Until about 12,000 years ago humans relied solely on hunting, fishing and foraging.

For the hunter-gatherer, the business of finding food is an important daily activity.

The complex animal sign must be correctly interpreted to secure a meal, or detect danger. A vast number of plant species are also utilised for sustenance and medicinal remedies.

The complex animal sign

Because the environment in which they operate is wordless, hunter-gatherers develop an acute sensitivity for nature’s cues. A subtle change in the pitch of a bird’s call, or a slight turn in humidity, means a great deal to them.

They are experts at noticing. A virtue that extends to their human relationships too.

Although opportunistic they seldom seek to over-exploit. For the Ju/’hoansi hoarding is frowned upon. They understand that their survival is inextricably linked to a thriving, sustainable ecosystem.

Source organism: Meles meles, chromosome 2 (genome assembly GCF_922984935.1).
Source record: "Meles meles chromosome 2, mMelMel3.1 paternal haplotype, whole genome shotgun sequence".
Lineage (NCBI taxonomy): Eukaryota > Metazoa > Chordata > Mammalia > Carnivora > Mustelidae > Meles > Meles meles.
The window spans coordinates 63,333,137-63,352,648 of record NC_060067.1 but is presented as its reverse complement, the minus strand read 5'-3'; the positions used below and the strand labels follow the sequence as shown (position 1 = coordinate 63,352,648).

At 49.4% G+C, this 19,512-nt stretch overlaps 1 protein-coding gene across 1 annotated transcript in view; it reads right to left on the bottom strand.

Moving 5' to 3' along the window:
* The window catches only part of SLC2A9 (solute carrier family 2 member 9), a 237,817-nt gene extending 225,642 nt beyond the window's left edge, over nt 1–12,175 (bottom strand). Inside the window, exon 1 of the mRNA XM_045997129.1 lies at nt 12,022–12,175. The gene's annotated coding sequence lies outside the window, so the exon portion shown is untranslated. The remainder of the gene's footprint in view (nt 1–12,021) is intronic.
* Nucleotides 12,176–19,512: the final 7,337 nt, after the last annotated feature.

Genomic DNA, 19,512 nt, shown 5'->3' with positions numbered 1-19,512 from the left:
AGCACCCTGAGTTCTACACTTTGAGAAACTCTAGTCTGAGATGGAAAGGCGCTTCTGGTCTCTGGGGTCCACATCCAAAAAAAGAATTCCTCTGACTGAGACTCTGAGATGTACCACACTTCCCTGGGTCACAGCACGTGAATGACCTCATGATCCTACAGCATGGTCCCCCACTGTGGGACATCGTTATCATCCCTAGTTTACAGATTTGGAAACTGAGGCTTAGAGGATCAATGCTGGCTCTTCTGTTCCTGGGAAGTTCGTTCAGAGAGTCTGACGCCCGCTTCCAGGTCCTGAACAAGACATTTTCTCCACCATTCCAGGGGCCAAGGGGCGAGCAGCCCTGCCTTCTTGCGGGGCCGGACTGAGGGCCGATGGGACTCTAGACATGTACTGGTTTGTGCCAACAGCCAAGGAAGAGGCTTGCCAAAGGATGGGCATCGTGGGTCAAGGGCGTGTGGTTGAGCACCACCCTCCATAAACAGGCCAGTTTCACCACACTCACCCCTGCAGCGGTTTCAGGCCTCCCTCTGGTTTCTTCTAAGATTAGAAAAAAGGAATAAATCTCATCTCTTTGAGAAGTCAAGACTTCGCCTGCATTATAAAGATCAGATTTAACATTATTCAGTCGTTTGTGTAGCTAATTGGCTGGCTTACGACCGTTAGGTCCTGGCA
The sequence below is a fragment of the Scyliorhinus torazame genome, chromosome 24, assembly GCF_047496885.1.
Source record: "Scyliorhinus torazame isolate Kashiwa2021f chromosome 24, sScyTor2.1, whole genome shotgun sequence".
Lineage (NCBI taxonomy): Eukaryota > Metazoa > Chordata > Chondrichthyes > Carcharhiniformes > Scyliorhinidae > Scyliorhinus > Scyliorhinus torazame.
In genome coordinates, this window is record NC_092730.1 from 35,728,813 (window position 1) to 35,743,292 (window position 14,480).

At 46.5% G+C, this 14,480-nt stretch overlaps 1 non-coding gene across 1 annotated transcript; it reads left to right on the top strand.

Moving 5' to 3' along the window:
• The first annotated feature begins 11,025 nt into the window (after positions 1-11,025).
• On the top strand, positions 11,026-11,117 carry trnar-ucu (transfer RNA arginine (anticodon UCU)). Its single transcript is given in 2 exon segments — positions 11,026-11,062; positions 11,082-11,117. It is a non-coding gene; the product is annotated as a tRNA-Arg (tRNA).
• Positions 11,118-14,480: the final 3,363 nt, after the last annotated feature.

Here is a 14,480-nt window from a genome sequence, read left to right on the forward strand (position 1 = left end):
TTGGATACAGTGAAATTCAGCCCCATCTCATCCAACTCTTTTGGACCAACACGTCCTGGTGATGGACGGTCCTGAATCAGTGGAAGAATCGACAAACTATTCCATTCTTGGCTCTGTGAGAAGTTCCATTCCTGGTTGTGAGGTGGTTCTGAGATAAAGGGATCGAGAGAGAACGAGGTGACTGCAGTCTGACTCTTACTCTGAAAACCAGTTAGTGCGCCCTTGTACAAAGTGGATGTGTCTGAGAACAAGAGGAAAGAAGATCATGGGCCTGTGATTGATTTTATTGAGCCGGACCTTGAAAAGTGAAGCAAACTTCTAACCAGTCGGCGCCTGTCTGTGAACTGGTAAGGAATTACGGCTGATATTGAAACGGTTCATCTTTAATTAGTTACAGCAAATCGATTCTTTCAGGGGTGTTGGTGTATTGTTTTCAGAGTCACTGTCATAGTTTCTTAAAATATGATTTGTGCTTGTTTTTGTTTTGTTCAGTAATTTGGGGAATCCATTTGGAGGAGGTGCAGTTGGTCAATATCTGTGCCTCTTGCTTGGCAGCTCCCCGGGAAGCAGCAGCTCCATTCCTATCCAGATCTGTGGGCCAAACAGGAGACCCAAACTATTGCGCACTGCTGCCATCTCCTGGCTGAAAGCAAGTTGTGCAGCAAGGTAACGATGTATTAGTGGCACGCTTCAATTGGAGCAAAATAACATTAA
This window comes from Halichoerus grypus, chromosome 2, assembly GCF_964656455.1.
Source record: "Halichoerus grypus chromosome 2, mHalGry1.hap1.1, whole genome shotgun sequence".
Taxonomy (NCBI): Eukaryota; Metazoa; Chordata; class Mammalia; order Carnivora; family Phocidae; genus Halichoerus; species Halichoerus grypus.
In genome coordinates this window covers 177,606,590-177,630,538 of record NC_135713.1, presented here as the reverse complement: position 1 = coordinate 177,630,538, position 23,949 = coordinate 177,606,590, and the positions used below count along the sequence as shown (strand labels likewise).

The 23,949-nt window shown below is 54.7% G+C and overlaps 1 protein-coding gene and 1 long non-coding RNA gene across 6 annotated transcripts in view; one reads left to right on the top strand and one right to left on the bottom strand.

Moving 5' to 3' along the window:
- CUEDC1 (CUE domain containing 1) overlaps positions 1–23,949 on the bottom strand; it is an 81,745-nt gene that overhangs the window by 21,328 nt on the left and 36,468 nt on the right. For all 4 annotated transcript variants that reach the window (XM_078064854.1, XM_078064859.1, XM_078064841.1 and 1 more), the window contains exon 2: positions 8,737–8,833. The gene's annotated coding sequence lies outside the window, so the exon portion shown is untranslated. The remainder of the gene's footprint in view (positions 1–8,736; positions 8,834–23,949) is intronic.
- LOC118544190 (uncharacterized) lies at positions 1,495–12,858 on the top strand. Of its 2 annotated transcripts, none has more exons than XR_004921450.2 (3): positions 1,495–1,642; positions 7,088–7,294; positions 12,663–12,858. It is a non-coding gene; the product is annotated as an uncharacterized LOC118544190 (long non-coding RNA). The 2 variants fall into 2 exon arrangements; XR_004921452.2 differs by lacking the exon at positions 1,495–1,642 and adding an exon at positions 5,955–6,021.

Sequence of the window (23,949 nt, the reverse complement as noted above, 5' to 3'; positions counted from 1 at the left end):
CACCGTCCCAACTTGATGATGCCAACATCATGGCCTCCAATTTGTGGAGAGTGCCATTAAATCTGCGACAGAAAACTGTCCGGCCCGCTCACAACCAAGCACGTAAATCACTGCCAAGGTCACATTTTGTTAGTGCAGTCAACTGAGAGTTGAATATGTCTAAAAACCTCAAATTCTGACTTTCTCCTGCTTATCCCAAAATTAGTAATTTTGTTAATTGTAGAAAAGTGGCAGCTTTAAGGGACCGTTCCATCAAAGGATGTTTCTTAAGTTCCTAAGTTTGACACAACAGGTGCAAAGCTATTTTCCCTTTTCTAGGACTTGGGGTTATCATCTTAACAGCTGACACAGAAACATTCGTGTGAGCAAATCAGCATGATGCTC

This is ecological literacy in action.

Despite the challenging conditions they face to obtain a meal, they work less and enjoy more leisure time than people of industrialised societies. Interestingly, their varied diet makes them healthier too.

Qam Kgamxoo explains the burrowing behaviour of a springhare

Humour is a constant feature of their social interactions. And one doesn’t need to understand their language to get its value!

Historically their societies were classless – all members were born equal – with no permanent leaders. A life of such profound purpose means formalised authority is less important.

If we measure success by physical and mental health, then it can be argued that the hunter-gatherer lifestyle is a remarkably successful one.

The Hunter-gatherer secret

So, what happened 12,000 years ago?

Driven by a greater need for food security and perhaps, just convenience, gradually societies began learning how to domesticate crops and animals.

This was the genesis of agriculture and early civilisation. And it had a profound impact on how we live, eat and interact with each other.